David Cameron accused of energy 'omnishambles'
PM's pledge to force energy companies to put customers on cheapest tariffs appears to vanish overnight
THE COALITION is engulfed in a new 'omnishambles' after David Cameron's pledge to force energy companies to put customers onto their lowest gas and electricity tariffs appeared to vanish overnight.
Cameron unveiled the policy to MPs during yesterday's Prime Minister's Questions. But speaking in the House of Commons today, energy minister John Hayes would only say a number of options were being considered and the government would take "necessary steps to ensure people get the best possible deal".
Nor was there any mention of Cameron's policy from the PM's coalition partners. Lib Dem Energy Secretary Ed Davey told business leaders at the CBI this morning that he planned to legislate to force power companies to inform customers of their lowest tariff – not nearly as radical as the PM's policy.
Shadow energy secretary Caroline Flint accused Cameron of a "shambolic mismanagement of energy policy" in what was "probably the quickest U-turn in British history".
She went on to compare the Coalition's behaviour to The Thick of It: "We all mis-speak from time to time and the prime minister was under a lot of pressure yesterday. But for the government to spend a day pretending to have a policy they have no intention of implementing is no way to run the country. It is like something out of The Thick of It."
The satirical TV show was referenced further when commentators resurrected the word 'omnishambles'. The phrase, which was coined on The Thick of It, was used earlier this year to describe the unravelling of the Chancellor's Budget.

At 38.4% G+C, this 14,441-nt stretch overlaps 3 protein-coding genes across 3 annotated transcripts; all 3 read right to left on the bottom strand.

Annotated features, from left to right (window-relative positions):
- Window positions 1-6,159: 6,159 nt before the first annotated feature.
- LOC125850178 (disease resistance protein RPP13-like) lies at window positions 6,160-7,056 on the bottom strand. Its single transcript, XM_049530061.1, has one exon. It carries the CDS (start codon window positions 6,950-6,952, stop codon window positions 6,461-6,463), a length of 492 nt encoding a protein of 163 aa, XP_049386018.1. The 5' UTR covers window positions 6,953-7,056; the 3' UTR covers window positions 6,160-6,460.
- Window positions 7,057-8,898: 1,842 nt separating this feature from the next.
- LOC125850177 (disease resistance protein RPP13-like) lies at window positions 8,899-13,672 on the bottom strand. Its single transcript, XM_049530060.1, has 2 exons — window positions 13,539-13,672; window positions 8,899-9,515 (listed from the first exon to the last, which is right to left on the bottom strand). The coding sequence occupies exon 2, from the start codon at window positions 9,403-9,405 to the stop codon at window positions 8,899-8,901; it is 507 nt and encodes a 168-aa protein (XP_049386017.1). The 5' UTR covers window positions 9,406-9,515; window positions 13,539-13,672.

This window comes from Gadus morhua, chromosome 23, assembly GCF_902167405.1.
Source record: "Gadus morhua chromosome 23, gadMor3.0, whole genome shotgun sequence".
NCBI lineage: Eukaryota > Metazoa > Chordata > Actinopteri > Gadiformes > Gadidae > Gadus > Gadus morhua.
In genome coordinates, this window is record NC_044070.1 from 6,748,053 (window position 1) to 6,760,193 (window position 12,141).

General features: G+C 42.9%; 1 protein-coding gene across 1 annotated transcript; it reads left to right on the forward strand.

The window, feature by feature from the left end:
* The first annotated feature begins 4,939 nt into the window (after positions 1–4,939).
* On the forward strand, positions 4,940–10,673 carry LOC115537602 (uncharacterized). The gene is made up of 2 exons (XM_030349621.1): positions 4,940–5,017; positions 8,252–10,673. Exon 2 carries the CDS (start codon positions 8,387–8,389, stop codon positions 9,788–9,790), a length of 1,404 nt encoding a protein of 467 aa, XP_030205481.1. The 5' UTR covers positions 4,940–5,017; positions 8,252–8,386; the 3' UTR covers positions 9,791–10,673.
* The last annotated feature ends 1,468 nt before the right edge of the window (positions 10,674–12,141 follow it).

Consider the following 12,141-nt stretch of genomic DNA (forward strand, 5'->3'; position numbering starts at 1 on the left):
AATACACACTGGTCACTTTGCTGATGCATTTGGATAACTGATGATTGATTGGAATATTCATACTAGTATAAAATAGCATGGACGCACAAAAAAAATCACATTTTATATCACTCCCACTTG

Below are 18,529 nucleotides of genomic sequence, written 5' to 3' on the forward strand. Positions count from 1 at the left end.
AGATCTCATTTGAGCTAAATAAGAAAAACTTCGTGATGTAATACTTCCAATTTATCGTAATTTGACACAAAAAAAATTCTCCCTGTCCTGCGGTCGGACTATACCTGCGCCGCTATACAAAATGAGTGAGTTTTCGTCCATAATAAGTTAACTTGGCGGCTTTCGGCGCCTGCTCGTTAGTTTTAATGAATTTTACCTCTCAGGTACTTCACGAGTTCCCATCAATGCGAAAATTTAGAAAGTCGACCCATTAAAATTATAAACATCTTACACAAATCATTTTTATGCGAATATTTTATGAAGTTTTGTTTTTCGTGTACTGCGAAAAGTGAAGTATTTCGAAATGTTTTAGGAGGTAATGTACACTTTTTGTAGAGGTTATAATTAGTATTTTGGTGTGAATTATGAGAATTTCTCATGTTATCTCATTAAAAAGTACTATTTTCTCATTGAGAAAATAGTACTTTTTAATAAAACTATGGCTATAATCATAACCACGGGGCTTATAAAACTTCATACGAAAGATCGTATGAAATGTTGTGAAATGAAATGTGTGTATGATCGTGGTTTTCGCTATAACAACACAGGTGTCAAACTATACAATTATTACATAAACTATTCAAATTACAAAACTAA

Times political journalist Phil Webster said on Twitter: "Cheap energy bills unravel #omnishambles."
Sun political editor Tom Newton Dunn wrote: "Oh dear. John Hayes rows back from PM's new energy tariff law and also ducks whether he knew it was coming in PMQs. #energi-shambles."
Other Twitter wags, including Flint herself, began using the hashtag 'combishambles'.
The Daily Telegraph's James Kirkup noted that it had become fashionable at Westminster "to complain of an idle, hands-off Prime Minister who doesn't 'grip' the Government or get involved in day-to-day business".
As a result, the PM's direct and personal intervention yesterday in energy policy forced a re-evaluation of that conventional wisdom.
Now, however, "there is something to be said for the man in No 10 leaving ministers and officials in departments to get on with their jobs they're paid for."
But was this really a case of Cameron making up policy as he goes along? The Times attempted an alternative explanation for the debacle, saying there is speculation in Whitehall that Cameron had meant to say yesterday that the Government would be legislating to force energy companies to give "information on" the lowest price rather than enforcing the lowest price.
Meanwhile, consumer group Which? hasn't given up hope that Cameron's radical energy policy will yet become law. A spokesman said: "The prime minister must stick to the promise he made in parliament to legislate so energy companies have to give the lowest tariff to their customers.
"Just giving people information on the lowest tariff is not enough when trust is at an all-time low in the industry and switching levels are falling. Which? has been pressing the Government for years to make sure people get a better deal so we must now see these words turned into action."